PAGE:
Bright side of the Moon

Four horological masterpieces to celebrate the Chinese Mid-Autumn Festival

Ref 6002R-001 Sky Moon Tourbillon Haut Artisanat.

With this week's Mid-Autumn Festival and the auspicious Full Moon on Tuesday, Elite Life updates on the lunar novelties launched this year.

The classic moon phase complication has evolved in following the progression of the celestial body through its different phases.

Conventionally featuring a little moon in a small aperture, the displays have been reimagined in various designs that portray Earth's sole natural satellite, often against the beauty of the night sky. Besides the aesthetics, the mechanical aspect is as intriguing in precisely tracking the body.

Ref 6002R-001 Sky Moon Tourbillon Haut Artisanat.

Ref 6002R-001 Sky Moon Tourbillon Haut Artisanat

Launched in 2001, the Sky Moon Tourbillon is Patek Philippe's second most complicated wristwatch combining 12 complications, including a minute repeater that strikes on cathedral gongs.

The front dial shows a perpetual calendar with a retrograde date, a moon-phase display and the leap year cycle. The other side shows a celestial chart on which the apparent motion of the moon and the stars can be viewed from the northern hemisphere. To orchestrate the grand ballet of the celestial bodies, Patek Philippe developed a system of three superposed discs that move in different, precisely calculated trajectories.

Ref 6002R-001 Sky Moon Tourbillon Haut Artisanat.

The new rare handcraft version of the grand complication features a meticulously hand-engraved rose gold case and a brown dial in grand feu champlevé and cloisonné enamel.

The periphery of the dial, the moon-phase aperture, and the moon of the rotating disc are executed in the grand feu champlevé enamel. The centre of the dial features a decor in grand feu cloisonné enamel that was created with the help of thin flat gold wire.

The case, the crowns, the repeater slide and the fold-over clasp are manually engraved with a motif of volutes and arabesques on all sides, requiring more than 100 hours of work and considerable patience to complete the process.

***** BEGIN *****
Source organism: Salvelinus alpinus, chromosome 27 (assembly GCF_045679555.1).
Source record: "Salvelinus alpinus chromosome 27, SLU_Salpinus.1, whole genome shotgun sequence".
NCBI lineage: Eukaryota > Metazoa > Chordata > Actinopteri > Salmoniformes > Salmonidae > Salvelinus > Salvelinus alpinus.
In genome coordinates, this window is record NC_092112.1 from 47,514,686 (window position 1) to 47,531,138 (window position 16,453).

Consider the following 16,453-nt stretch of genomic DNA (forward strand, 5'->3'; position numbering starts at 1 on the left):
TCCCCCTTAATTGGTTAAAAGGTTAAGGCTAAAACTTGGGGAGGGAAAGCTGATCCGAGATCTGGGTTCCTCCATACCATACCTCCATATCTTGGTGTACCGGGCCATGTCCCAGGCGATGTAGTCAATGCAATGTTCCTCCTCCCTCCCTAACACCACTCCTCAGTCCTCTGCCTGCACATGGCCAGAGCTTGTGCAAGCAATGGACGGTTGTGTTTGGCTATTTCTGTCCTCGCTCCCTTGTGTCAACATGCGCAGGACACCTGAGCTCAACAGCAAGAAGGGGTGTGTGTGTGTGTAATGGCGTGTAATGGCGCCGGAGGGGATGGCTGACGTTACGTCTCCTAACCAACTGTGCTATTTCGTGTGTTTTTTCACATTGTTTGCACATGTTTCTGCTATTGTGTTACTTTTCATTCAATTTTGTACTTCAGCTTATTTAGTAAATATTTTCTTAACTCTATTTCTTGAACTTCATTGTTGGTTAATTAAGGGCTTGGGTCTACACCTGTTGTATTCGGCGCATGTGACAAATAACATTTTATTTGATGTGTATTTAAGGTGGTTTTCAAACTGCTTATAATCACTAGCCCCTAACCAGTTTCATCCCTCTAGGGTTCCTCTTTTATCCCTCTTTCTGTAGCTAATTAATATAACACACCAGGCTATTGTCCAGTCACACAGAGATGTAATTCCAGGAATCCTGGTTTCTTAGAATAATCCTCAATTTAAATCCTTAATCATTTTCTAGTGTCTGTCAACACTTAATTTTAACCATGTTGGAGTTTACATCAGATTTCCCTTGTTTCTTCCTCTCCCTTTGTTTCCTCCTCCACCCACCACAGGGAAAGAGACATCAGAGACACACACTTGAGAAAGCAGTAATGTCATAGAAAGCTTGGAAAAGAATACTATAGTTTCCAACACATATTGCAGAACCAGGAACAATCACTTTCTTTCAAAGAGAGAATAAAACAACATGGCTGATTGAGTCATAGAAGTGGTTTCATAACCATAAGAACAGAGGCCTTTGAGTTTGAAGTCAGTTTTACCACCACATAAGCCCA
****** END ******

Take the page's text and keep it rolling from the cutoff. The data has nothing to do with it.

Luna Magna Ultimate I

After Luna Magna, Arnold & Son set out to create a series of jewellery interpretations of its three-dimensional moon model.

Baguette-cut diamonds adorn the white gold case and lugs of the Luna Magna Ultimate I. Evoking the ring around Saturn, the bezel features a dual-row invisible setting of the precious stones that enhances the radiance.

Hundreds of pure ruthenium crystals make up the sparkling blue façade of the dial. With Roman numeral markings, the off-centre subdial owes its delicate colour to white opal.

At 6 o'clock, the magical white gold sphere is intricately paved with brilliant-cut diamonds and blue sapphires, to poetically represent the Moon during the day and night.

Designed around the lunar globe, the hand-wound calibre is entirely developed, manufactured, assembled and adjusted in-house. The movement provides a second display of the lunar phase, revealed by the sapphire crystal caseback.

The length of a Full Moon cycle is 29 days, 12 hours, 44 minutes and 2.8 seconds. Arnold & Son has ensured that it would take 122 years for the movement to accrue a one-day interval between the watch display and the true celestial cycle. Nevertheless, this error is easy to correct given that the lunar function is directly accessible from the crown.

Rendez-Vous Dazzling Moon Lazura

Jaeger-LeCoultre's glittering women's watch boasts a lapis lazuli dial, whose deep blue hue evokes the colour of the sky at the moment when day turns to night.

A classical prong setting technique was used for large diamonds that form the outer circle. The fine gold claws hold the precious stones high, allowing light to pass through them from every angle, giving an impression that the entire circle is almost floating around the pink gold case, rather than anchored to it.

An inner circle of grain-set diamonds adorns the bezel, and more diamonds sparkle on the upper surfaces of the lugs and the crowns.

On the upper part of the dial, applied "floral" numerals mark the hours. Graduated in size, they form a broad arc, soaring above an elliptical band of diamonds that outlines the lower dial.

Glowing against the deep blue background, the large moon shimmers from its mother-of-pearl surface. On the celestial map, tiny golden hemispheres have been applied to the lapis lazuli to mark the brightest stars of each constellation.

Set on the edge of the dial, the emblematic golden star marks the time of a special appointment. It is moved into position by turning the second crown at 2 o'clock.

The self-winding movement assures the accuracy of its large moon-phase display, which needs no adjustment for 972 years.

Slim d'Hermès Squelette Lune

Hermès unveiled an offbeat expression of the classic complication in Arceau L'heure De La Lune with prominent celestial bodies and a simultaneous display of moon phases in both northern and southern hemispheres.

The double moon has been miniaturised for the Slim d'Hermès Squelette Lune with a black gold sunburst flange and grey-transferred minutes track. Slender blue hands sweep the skeletonised dial, whose deep shades are accentuated by an airy architecture and alternating matt and glossy finishes.

An audacious juxtaposition of materials, the bead-blasted titanium case-middle is topped by a precious platinum bezel and a white gold crown, creating subtle light and texture effects.

The hours, minutes and moon phases beat to the rhythm of the ultra-thin self-winding H1953 Manufacture movement, adorned with the "sprinkling of Hs" motif. The movement, case and strap are crafted by artisans in the Hermès Horloger workshops in Switzerland.

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